Improving assessment of race, ethnicity, and culture to further veteran PTSD research.

Jane M. Onoye, Michele Spoont, Julia M. Whealin, Nnamdi Pole, Margaret Anne MacKintosh, James L. Spira, Leslie A. Morland

Research output: Contribution to journalArticlepeer-review

2 Scopus citations

Abstract

Objective: Racial and ethnic disparities in posttraumatic stress disorder (PTSD) and its treatment have been documented for both civilians and military veterans. To better understand the presence of disparities and factors that might contribute to them, accurate assessment of race and ethnicity is critical; however there still remains unstandardized assessment and challenges to implementation. The authors highlight specific problems in the assessment of race and ethnicity in research, such as missing data, misclassification, classification categories too limited to reflect many peoples' social identities, and inappropriate aggregation of ethnoracial subgroups. Conclusions: A proposal is made for a minimal uniform assessment standard of race and ethnicity. Additional recommendations incorporate principles proposed by the Institute of Medicine that allow for more granular assessment of race and ethnicity to better capture individual identity and cultural factors as they relate to the assessment, experience and management of PTSD.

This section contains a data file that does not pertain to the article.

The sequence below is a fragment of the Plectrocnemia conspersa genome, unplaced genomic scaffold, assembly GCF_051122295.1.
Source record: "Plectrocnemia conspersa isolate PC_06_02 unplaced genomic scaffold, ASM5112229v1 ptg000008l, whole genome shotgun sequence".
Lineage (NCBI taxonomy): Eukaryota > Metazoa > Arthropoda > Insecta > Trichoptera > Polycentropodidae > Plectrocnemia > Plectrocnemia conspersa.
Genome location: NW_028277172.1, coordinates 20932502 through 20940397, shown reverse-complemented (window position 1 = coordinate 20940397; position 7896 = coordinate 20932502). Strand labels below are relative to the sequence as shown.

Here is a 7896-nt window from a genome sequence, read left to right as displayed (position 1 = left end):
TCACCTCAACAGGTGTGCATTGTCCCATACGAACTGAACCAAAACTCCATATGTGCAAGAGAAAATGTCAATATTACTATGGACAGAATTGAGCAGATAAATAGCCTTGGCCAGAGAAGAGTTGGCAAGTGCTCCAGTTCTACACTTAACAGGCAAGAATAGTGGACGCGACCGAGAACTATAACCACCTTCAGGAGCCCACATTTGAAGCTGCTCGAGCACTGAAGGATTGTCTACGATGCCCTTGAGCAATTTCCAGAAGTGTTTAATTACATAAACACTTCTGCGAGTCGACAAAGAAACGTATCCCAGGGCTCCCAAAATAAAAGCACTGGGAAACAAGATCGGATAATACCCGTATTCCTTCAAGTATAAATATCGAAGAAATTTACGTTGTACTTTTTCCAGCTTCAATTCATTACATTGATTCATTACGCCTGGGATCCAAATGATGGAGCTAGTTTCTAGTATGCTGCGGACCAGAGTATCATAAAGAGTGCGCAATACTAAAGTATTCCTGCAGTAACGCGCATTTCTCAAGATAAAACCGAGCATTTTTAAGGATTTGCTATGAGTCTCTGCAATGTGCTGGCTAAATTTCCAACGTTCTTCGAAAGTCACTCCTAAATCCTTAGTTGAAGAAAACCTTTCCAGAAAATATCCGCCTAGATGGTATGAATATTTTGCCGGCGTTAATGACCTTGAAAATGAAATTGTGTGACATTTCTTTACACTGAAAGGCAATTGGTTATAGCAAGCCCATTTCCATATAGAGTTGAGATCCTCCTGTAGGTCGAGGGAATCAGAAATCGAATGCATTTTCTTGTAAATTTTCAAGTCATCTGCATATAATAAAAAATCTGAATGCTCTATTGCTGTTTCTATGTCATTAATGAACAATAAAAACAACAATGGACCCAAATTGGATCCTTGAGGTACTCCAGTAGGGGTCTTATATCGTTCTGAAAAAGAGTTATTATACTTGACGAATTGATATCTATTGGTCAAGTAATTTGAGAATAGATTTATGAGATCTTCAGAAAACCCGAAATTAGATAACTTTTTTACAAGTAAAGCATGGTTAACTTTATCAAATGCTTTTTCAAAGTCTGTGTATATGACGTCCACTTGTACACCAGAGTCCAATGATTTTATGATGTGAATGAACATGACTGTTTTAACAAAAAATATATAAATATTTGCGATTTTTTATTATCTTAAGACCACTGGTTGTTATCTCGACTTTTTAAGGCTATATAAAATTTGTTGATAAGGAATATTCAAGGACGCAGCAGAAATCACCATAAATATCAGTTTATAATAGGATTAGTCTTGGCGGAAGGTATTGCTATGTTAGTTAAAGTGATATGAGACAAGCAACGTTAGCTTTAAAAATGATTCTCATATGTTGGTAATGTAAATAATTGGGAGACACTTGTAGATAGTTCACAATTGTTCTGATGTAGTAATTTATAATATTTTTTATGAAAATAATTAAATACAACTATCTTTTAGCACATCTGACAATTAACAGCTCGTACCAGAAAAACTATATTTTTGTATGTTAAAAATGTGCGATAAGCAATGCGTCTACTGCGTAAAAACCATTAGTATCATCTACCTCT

Original languageEnglish (US)
Pages (from-to)222-229
Number of pages8
JournalPsychological Trauma: Theory, Research, Practice, and Policy
Volume9
Issue number2
DOIs
StatePublished - Mar 1 2017

Keywords

  • PTSD
  • assessment
  • ethnicity
  • race
  • veteran

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